Foreign Office warns Spanish holidaymakers over CMCs encouraging them to make false sickness claims

On the beach: Foreign Office warning over claims

The Foreign Office has issued a warning to holidaymakers visiting Spain about claims management companies (CMCs) encouraging them to make false compensation claims that they fell ill while abroad.

It is the latest move in a growing backlash against what is seen as a “surge” in such claims.

The Foreign Office’s advice to travellers to Spain was last week amended to warn that “there have been reports of an increase in holidaymakers being encouraged to submit a claim for personal injury if they have experienced gastric illness during their stay”.

It continued: “You can find more information about the action you can take if you have suffered a personal injury on the Citizens Advice website. You should only consider pursuing a complaint or claim if you have genuinely suffered from injury or illness; if you make a false or fraudulent claim, you may face legal proceedings in the UK or Spain.”

In February we reported that the Claims Management Regulator (CMR) had begun investigating relationships between CMCs and solicitors over holiday sickness claims in the wake of the Association of British Travel Agents claiming that CMCs have moved onto these cases as more lucrative sources of work than whiplash.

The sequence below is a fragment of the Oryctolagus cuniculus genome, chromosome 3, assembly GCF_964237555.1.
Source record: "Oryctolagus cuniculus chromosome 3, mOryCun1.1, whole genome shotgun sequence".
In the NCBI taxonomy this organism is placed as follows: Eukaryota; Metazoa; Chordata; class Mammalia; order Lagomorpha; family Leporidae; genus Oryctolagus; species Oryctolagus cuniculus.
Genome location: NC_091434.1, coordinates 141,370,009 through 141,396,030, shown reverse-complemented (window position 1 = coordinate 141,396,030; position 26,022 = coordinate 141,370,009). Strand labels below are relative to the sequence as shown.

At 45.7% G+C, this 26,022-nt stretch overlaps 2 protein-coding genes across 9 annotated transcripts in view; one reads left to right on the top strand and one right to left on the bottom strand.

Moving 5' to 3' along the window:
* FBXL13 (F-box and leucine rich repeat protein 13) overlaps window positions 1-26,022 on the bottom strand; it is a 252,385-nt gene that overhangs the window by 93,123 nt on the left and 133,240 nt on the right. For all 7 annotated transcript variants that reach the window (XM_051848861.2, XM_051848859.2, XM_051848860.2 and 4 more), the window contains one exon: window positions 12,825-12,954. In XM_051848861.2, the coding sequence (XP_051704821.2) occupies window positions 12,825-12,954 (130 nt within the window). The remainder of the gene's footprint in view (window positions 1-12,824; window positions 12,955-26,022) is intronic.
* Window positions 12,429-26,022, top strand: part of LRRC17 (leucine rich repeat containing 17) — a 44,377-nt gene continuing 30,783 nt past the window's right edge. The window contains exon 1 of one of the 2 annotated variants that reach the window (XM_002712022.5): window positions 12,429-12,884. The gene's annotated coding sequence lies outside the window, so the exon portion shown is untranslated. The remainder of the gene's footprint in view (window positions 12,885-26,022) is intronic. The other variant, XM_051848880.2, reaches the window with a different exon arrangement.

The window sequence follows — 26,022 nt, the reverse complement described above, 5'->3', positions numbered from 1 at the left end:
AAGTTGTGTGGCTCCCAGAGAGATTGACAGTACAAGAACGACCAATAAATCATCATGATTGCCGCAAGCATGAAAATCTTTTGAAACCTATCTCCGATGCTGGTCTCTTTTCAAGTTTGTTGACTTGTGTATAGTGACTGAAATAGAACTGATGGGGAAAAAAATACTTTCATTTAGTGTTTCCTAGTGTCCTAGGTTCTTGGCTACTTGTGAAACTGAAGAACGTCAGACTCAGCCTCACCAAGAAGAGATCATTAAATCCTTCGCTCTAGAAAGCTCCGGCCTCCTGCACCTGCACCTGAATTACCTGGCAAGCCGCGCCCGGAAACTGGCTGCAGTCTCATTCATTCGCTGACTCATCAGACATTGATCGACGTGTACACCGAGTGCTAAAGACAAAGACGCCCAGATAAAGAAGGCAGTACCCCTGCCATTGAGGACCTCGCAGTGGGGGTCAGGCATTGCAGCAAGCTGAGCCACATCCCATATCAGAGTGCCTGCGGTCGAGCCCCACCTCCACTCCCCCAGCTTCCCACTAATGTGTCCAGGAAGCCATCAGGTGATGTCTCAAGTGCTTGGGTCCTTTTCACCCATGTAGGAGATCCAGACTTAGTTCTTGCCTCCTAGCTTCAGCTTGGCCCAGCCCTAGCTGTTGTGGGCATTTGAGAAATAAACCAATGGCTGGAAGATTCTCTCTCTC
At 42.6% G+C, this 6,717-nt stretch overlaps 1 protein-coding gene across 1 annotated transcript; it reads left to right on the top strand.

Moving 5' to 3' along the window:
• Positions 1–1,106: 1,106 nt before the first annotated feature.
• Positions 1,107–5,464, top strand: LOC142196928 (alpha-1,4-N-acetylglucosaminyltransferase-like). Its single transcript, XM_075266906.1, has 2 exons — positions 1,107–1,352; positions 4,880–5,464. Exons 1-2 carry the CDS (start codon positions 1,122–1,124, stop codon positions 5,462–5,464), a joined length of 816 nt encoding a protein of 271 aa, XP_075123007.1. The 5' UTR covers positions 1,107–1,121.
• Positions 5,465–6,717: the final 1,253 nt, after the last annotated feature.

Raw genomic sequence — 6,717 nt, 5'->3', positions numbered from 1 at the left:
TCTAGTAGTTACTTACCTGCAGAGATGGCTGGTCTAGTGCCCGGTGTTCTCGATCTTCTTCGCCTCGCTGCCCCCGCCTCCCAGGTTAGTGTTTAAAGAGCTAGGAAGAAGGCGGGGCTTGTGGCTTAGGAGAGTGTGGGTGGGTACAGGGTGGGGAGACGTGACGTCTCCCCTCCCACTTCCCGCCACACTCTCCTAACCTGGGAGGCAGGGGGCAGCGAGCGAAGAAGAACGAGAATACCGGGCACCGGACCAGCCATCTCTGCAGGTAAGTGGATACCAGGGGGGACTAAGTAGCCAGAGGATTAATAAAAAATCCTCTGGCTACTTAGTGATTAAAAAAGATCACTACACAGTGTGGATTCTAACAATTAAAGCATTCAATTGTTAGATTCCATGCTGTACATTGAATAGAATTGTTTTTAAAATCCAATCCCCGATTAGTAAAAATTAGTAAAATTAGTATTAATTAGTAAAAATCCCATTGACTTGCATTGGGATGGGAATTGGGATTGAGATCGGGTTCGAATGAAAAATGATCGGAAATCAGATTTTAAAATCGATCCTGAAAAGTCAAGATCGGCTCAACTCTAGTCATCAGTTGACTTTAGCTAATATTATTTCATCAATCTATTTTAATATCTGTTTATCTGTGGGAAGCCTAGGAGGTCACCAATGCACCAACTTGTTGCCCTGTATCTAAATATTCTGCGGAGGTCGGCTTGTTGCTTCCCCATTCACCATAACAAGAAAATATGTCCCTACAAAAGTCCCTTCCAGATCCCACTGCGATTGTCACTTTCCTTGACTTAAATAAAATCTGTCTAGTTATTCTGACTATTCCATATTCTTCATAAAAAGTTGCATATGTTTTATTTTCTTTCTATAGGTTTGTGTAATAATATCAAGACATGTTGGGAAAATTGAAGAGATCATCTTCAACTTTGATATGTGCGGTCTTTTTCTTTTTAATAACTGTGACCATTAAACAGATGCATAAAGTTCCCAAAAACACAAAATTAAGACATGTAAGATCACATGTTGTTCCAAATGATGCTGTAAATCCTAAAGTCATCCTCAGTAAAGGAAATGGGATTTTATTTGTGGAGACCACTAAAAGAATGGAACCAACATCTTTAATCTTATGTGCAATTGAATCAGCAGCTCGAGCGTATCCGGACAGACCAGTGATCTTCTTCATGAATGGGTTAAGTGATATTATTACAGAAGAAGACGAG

In its quarterly enforcement update, published on Friday, the CMR said it had held discussions with tour operators, Spanish hotel representatives and the Spanish police regarding the “surge” in holiday sickness claims in Spain, and was sharing intelligence with the Solicitors Regulation Authority.

It also provided information to the Foreign Office for its alert.

Defendant law firm BLM, which has been campaigning on this issue, describes holiday sickness claims as an “epidemic”.

The CMR update also highlighted some major fines it has handed out, most notably £553,000 to Manchester-based financial products CMC Help Your Claim Ltd for rule breaches relating to high-pressure sales tactics, misleading statements and failure to suppress consumer contact details upon request.

In its efforts to combat nuisance calls and texts, it fined Bolton-based personal injury CMC Zebra Claims Ltd £68,000 for rule breaches relating to due diligence and record keeping, and Stevenson Drake Ltd of Northwich, Cheshire £10,000 for making unsolicited personal injury marketing calls.

Further, the CMR assisted Kent police and the Insurance Fraud Bureau in securing the conviction earlier this month of Rameo Mohammed, previously known as Mohammed Sangak, a ‘crash for cash’ fraudster who staged accidents in and around Kent.

He was sentenced to two years’ imprisonment for conspiracy to defraud after his gang was found to be involved in more than 315 personal injury claims.

Mohammed was also handed an eight-year prison sentence for his involvement in human trafficking. In what was described as “an extreme attempt to validate his claims fraud with insurers”, he used the identities of those he smuggled into the country to fuel the fraudulent activity.

The investigation also showed that the claims were being managed through an organisation set up specifically by Mohammed to facilitate the fraud. Through this company, additional fees were being added on top of the claim pay-outs he was receiving.


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